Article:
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Bankrate's 2007 Living Green, Saving Green Guide
Green today
Learn 153 ways to be eco-friendly while saving green.
Green today
153 ways to go green
Energy: Short term
Tips » Short term $ factor
Tip 36:
Line dry, like grandma used to do.
Dry your clothes on a laundry line rather than throwing them in the dryer. Clothes dyers are the third-largest energy users in the home, behind the refrigerator and washing machine, costing more than $100 a year to operate, according to Project Laundry List.
$ Factor:
Drying your clothes on the line can save you as much as $10 a month, said Brad Stroh, co-founder of Bills.com. Laundry lines vary in cost, from about $5 for a simple rope line to $500 or more for deluxe models.
Tip 37:
Insulate your water heater.
It's inexpensive to insulate your electric water heater. The insulation comes in pre-cut "blankets" sized to fit your heater, and many you can install yourself, although the U.S. Department of Energy recommends hiring a contractor to install insulation on gas heaters. Choose a water-heater blanket with an insulating value of R-8 or higher.
$ Factor:
Water-tank insulation wraps cost from $10 to $20, reduce heat loss by 25 percent to 45 percent and will save you about $23 a year. To save even more, turn down the thermostat on your water heater, to between 115 and 120 degrees. This can reduce your water-heating expense by another 3 percent.
Tip 38:
Watch the watts.
Gadgets, such as the Kill-A-Watt and the Watt Minder, help you find the biggest energy users in your home. Plug an appliance into one of these devices and it will tell you how much energy it uses per hour, month or year, and how much it's costing you.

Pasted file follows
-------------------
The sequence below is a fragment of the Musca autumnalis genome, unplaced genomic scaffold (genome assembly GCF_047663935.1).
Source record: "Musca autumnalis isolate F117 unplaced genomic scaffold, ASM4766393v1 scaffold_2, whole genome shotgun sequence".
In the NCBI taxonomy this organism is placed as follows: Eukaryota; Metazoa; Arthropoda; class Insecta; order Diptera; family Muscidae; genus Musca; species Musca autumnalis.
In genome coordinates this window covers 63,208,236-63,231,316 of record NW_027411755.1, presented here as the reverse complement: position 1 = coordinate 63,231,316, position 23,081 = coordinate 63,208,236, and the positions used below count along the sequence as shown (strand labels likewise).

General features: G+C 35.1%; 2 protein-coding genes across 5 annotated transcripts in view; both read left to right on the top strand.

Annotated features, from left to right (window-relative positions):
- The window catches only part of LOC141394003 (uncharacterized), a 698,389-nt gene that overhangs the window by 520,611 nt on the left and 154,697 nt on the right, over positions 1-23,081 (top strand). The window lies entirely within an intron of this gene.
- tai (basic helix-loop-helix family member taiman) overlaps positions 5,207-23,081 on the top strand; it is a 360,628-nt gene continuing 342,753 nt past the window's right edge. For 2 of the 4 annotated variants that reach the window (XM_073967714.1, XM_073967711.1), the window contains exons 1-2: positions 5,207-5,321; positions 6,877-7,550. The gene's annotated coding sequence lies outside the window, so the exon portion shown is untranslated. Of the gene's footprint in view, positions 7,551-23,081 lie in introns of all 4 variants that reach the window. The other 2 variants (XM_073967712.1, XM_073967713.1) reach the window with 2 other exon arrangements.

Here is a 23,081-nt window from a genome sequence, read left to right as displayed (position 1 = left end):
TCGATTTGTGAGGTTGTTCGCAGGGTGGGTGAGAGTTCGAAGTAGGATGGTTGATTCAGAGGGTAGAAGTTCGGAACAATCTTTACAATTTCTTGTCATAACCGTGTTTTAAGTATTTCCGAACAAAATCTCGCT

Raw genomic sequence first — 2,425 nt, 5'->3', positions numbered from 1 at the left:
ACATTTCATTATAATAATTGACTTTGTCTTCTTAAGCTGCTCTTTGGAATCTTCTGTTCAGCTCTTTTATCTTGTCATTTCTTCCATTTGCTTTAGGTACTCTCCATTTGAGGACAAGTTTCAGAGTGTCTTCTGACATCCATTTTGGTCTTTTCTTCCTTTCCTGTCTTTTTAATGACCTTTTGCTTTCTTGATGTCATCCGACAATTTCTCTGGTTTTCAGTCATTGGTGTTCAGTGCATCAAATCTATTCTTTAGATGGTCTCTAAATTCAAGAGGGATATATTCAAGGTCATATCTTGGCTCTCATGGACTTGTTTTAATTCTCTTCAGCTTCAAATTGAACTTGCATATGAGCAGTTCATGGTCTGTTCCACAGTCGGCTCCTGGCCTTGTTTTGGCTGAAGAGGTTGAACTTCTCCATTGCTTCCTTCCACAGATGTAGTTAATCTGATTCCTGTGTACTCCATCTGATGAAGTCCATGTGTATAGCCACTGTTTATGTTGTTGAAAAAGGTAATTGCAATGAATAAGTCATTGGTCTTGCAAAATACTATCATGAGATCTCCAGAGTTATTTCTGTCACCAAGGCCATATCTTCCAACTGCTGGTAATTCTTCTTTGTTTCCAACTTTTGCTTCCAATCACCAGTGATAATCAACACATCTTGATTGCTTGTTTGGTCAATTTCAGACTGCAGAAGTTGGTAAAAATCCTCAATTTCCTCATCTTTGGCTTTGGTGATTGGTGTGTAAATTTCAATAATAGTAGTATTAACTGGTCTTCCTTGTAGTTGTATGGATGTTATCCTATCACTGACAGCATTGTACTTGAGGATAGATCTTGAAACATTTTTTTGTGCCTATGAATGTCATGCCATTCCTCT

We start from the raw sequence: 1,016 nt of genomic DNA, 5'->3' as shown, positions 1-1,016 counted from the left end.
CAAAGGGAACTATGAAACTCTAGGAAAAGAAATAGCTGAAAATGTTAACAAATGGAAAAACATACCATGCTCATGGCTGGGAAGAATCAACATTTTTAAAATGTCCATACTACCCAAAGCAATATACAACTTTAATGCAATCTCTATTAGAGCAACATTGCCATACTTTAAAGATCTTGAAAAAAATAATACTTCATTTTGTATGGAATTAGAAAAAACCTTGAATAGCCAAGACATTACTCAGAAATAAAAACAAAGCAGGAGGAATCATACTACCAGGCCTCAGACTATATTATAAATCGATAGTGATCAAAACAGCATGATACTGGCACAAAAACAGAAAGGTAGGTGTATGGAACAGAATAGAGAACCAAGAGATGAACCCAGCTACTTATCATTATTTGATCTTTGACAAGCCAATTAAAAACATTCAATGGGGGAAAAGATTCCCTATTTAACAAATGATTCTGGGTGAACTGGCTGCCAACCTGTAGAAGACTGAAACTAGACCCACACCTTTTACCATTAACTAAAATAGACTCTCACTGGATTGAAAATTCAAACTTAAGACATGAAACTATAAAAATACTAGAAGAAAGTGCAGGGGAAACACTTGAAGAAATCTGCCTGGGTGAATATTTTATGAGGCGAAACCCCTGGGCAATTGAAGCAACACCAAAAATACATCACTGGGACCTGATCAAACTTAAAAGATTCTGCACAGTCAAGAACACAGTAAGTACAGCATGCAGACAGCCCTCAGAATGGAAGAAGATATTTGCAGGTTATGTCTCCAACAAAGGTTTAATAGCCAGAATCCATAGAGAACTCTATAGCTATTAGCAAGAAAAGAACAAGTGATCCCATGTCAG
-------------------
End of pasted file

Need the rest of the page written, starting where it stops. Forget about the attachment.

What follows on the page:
$ Factor:
Wattage meters cost from $20 to $30. If you are interested in the bigger picture, rather than monitoring one device at a time, the Power Cost Monitor tracks in real-time the electricity use in your entire house and shows how much it is costing you. The monitor costs about $130 and attaches to your electric meter.
Tip 39:
Check for leaks.
Check for leaks around windows and doors, baseboards, around window-unit air conditioners, outside pipes, fireplace dampers, electrical outlets, switch plates, and faucets. Also look for cracks in the home's foundation or siding. Most leaks can be remedied with caulking or weather stripping, although old windows may need to either be replaced or fitted with storm windows. If existing caulking and weather stripping isn't in good condition, repair or replace it. Leaky outlets can be sealed with an inexpensive foam insulation insert. Seal any leaks around electrical fixtures in the attic, and make sure all attic vents are unobstructed.
$ Factor:
Sealing leaks can improve the efficiency of your heating and cooling system by as much as 20 percent, according to Energy Star. The products needed to do the job are relatively inexpensive: Caulk costs less than $6 a tube, a package of weather stripping costs less than $10 and outlet insulators cost about $2 each.
-- Posted: Oct. 4, 2007
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